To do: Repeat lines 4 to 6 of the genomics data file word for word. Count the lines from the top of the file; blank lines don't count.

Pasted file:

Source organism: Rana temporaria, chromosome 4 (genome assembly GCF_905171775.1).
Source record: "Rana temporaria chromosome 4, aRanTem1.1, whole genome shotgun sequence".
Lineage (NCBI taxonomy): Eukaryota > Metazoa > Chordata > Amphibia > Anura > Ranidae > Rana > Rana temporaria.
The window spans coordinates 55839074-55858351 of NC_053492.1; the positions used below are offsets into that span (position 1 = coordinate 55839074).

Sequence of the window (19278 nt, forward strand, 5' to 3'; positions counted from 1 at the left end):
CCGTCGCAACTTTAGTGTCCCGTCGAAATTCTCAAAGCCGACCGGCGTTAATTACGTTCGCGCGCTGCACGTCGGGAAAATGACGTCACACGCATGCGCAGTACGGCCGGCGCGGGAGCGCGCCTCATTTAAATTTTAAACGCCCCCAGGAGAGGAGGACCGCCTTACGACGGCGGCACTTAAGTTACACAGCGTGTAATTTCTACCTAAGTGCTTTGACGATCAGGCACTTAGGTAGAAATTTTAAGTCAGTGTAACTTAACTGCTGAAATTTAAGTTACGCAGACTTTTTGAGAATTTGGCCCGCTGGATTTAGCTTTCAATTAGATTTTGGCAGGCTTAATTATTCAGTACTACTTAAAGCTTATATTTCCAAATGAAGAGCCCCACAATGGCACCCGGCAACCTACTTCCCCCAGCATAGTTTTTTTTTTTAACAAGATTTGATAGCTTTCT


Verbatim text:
The window spans coordinates 55839074-55858351 of NC_053492.1; the positions used below are offsets into that span (position 1 = coordinate 55839074).

Sequence of the window (19278 nt, forward strand, 5' to 3'; positions counted from 1 at the left end):
CCGTCGCAACTTTAGTGTCCCGTCGAAATTCTCAAAGCCGACCGGCGTTAATTACGTTCGCGCGCTGCACGTCGGGAAAATGACGTCACACGCATGCGCAGTACGGCCGGCGCGGGAGCGCGCCTCATTTAAATTTTAAACGCCCCCAGGAGAGGAGGACCGCCTTACGACGGCGGCACTTAAGTTACACAGCGTGTAATTTCTACCTAAGTGCTTTGACGATCAGGCACTTAGGTAGAAATTTTAAGTCAGTGTAACTTAACTGCTGAAATTTAAGTTACGCAGACTTTTTGAGAATTTGGCCCGCTGGATTTAGCTTTCAATTAGATTTTGGCAGGCTTAATTATTCAGTACTACTTAAAGCTTATATTTCCAAATGAAGAGCCCCACAATGGCACCCGGCAACCTACTTCCCCCAGCATAGTTTTTTTTTTTAACAAGATTTGATAGCTTTCT